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History of Astronomy

Early explorations in astronomy and how they link to math and geometrical models.

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Einstein's Cross

Einstein's Cross

Credit: NASA
Source: http://commons.wikimedia.org/wiki/File:Einstein_cross.jpg
License: CC BY-NC 3.0

Sitting behind ZW 2237+030, the Einstein Cross refers to the four images of the same quasar. It serves as an excellent example of the gravitational lensing phenomenon.

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Credit: ESO/M. Kornmesser
Source: http://www.eso.org/public/images/eso1122a/
License: CC BY-NC 3.0

Quasars are known to be the brightest objects in the universe [Figure2]

  • A quasar is an energetic and active galactic nucleus that normally shows a high redshift. They are also recognized as the most luminous objects in the entire universe.
  • The four images seen in the Einstein Cross are a result of a galaxy in the foreground that is bending the light that is coming from the quasar. The bending of light due to a massive object is one of the concepts involved in general relativity. Light given off by an object on the other side of a massive object will be bent towards your eye like a lens.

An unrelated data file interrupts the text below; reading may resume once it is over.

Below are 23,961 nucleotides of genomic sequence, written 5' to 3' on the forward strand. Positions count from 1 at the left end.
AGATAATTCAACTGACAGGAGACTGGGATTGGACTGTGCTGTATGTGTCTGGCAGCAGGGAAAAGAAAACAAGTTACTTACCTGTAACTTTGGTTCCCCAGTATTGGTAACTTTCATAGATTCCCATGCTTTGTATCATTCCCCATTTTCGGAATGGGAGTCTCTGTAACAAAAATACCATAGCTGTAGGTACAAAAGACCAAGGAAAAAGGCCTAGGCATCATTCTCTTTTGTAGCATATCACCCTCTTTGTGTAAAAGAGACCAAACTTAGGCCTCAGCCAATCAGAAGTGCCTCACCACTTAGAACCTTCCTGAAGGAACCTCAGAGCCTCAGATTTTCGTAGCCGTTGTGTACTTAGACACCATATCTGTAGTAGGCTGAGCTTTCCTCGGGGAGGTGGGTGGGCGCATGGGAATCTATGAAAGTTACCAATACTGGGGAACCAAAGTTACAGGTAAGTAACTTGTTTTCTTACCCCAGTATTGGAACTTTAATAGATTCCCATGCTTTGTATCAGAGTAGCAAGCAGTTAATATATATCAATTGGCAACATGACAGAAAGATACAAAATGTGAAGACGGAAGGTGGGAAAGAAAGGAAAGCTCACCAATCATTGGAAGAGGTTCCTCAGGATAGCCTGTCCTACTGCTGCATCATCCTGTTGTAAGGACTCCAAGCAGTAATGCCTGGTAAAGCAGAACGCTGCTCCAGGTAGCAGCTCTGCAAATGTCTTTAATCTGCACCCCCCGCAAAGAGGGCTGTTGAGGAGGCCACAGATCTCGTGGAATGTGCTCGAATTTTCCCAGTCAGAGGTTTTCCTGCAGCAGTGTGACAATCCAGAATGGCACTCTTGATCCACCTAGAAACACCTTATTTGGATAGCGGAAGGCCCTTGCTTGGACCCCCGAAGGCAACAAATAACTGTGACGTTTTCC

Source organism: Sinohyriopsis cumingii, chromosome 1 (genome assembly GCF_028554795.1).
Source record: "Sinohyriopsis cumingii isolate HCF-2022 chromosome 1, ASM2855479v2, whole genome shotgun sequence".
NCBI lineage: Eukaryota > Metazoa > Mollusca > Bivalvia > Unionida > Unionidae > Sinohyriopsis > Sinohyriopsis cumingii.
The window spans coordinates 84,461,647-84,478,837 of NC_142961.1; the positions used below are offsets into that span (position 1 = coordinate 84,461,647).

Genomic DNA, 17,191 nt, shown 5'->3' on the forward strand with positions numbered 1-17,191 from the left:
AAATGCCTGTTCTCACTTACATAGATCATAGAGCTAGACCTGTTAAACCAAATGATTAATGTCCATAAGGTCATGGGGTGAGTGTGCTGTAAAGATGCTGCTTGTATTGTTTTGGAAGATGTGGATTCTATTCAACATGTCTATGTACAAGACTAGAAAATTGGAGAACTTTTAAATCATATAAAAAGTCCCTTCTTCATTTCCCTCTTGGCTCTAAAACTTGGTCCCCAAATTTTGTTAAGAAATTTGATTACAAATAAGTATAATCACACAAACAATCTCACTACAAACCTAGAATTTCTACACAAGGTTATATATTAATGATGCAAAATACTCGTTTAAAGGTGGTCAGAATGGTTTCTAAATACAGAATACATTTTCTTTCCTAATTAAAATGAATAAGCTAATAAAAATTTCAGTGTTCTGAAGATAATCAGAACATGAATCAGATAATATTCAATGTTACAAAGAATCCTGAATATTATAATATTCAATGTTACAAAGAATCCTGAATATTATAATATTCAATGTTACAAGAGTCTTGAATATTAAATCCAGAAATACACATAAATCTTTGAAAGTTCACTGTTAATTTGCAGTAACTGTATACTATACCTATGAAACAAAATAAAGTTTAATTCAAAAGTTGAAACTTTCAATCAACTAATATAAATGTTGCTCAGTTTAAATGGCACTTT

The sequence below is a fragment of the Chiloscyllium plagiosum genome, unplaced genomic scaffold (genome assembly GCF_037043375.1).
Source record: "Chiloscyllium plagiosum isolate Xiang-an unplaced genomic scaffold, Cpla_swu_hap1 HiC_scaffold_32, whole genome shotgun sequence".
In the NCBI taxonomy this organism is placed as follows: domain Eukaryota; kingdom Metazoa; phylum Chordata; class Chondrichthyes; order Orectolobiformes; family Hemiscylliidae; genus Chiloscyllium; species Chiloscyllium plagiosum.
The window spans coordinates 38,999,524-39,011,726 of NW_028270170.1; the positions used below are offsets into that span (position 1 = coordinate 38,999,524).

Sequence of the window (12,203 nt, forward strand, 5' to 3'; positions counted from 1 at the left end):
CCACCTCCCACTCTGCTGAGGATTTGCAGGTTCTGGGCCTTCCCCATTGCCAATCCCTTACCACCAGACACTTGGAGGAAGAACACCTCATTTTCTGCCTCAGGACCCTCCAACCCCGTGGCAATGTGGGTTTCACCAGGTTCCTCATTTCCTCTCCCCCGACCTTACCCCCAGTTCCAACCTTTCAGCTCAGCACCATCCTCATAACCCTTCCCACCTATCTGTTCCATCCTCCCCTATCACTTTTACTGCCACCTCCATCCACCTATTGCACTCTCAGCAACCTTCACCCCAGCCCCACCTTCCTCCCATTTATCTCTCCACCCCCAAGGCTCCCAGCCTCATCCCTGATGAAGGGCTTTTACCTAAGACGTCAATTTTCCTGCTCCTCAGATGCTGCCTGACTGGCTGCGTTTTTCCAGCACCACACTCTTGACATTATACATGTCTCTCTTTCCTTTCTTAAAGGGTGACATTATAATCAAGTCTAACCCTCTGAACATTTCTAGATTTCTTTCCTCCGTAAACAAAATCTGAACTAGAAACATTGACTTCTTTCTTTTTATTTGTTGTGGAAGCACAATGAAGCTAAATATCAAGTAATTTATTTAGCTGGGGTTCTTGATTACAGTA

• View an animation of the Einstein Cross at the link below: 


  • Learn how quasars are created at the video below: 


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Using the information provided above, answer the following questions.

  1. What exists at the center of a quasar?
  2. Describe gravitational lensing.
  3. If a star is observed to have a red shift, does this tell you what direction the star is moving relative to you? If so, what direction is it moving?

Image Attributions

  1. [1]^ Credit: NASA; Source: http://commons.wikimedia.org/wiki/File:Einstein_cross.jpg; License: CC BY-NC 3.0
  2. [2]^ Credit: ESO/M. Kornmesser; Source: http://www.eso.org/public/images/eso1122a/; License: CC BY-NC 3.0


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